Supreme Court E-Library
Information At Your Fingertips

  View printer friendly version

434 Phil. 626


[ G.R. No. 136831, July 30, 2002 ]




The primary issue raised in this petition for review is whether or not an agricultural leasehold tenancy relation exists between petitioner Carolina Liquete Ganzon and private respondents Florisco Banhaw, et al., such that if, indeed, the latter could so qualify as agricultural leasehold tenants, they should not be ejected from the property in question on account of their security of tenure, or whether such relationship is merely one of an ordinary civil law lease that would entitle petitioner, given the factual settings, to recover possession of the property.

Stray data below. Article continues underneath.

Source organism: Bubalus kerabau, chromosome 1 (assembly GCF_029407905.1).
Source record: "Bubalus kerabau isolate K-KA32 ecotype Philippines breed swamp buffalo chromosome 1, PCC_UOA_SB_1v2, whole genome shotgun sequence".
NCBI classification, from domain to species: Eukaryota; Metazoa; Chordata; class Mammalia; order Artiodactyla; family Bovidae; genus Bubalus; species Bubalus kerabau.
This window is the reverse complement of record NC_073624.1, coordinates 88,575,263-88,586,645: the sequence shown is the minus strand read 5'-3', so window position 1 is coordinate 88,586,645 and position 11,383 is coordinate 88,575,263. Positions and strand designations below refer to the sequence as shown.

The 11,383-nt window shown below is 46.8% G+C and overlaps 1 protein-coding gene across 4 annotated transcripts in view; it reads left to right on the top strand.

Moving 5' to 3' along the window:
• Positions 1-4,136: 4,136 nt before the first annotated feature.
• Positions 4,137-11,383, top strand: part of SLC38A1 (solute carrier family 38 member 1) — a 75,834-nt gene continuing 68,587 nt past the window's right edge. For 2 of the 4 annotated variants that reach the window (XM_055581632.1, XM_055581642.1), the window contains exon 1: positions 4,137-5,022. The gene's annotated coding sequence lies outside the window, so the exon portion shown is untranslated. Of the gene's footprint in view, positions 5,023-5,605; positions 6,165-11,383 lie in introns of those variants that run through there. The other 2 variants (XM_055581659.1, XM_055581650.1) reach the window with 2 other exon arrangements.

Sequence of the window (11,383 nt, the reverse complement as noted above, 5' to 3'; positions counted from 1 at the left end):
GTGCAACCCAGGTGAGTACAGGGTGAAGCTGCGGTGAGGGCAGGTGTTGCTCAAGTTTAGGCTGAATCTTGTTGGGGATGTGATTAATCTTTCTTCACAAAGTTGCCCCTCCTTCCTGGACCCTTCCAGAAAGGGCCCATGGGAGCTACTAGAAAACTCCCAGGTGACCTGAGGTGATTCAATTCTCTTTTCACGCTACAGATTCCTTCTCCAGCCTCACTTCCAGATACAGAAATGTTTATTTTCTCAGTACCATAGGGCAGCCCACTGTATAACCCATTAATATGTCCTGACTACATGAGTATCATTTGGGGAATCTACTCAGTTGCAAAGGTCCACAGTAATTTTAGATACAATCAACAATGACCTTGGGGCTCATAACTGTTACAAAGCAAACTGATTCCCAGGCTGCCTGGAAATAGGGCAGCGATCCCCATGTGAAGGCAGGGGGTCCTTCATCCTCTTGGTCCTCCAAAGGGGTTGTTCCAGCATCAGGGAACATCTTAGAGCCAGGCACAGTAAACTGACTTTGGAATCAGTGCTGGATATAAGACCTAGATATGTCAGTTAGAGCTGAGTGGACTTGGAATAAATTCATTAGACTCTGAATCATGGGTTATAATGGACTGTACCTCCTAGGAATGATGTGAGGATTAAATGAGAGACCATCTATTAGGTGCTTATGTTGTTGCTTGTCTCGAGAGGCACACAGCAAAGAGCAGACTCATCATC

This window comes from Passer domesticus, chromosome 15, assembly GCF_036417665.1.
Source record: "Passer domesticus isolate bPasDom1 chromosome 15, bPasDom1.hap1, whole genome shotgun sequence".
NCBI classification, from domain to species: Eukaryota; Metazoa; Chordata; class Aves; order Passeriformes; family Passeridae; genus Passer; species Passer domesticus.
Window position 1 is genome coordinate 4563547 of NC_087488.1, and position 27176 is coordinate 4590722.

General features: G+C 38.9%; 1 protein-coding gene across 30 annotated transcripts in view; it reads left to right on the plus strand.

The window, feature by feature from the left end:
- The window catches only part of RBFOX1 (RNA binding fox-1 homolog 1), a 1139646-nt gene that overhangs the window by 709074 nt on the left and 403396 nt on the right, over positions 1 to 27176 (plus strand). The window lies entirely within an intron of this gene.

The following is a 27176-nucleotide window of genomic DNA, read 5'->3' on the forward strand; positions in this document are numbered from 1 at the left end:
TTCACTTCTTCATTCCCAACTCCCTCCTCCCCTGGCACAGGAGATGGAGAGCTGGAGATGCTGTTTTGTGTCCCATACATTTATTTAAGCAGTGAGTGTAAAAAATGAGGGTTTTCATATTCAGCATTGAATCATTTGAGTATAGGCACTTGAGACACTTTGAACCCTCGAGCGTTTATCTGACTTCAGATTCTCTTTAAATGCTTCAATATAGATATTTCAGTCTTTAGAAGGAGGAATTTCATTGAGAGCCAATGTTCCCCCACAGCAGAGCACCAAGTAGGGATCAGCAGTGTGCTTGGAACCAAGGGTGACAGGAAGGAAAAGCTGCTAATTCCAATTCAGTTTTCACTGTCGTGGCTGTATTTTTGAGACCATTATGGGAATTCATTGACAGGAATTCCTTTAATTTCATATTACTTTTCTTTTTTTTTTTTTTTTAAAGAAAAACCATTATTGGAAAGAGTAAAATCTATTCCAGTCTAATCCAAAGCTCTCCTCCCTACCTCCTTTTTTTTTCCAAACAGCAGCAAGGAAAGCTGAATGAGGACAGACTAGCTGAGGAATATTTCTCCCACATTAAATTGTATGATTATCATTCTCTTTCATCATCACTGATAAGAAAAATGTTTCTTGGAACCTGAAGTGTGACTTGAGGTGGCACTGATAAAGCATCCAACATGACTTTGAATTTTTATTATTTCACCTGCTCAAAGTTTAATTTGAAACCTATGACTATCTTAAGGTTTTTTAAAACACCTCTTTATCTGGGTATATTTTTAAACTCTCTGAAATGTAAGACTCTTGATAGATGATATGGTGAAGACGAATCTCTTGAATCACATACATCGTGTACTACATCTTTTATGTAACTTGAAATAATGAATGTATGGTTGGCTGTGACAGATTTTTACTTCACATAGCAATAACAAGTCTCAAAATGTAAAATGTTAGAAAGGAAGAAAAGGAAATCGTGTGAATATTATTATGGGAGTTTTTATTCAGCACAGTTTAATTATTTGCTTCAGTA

An action for recovery of possession with damages was filed by petitioner Carolina Ganzon in November 1985 before the Regional Trial Court (“RTC”), Branch 29, of Iloilo, (Civil Case No. 16822). The action was anchored by petitioner on two causes of action, i.e., (a) expiration of the contract of lease and (b) violation of the terms of said contract by respondent Florisco Banhaw. The complaint contained a number of allegations, among them -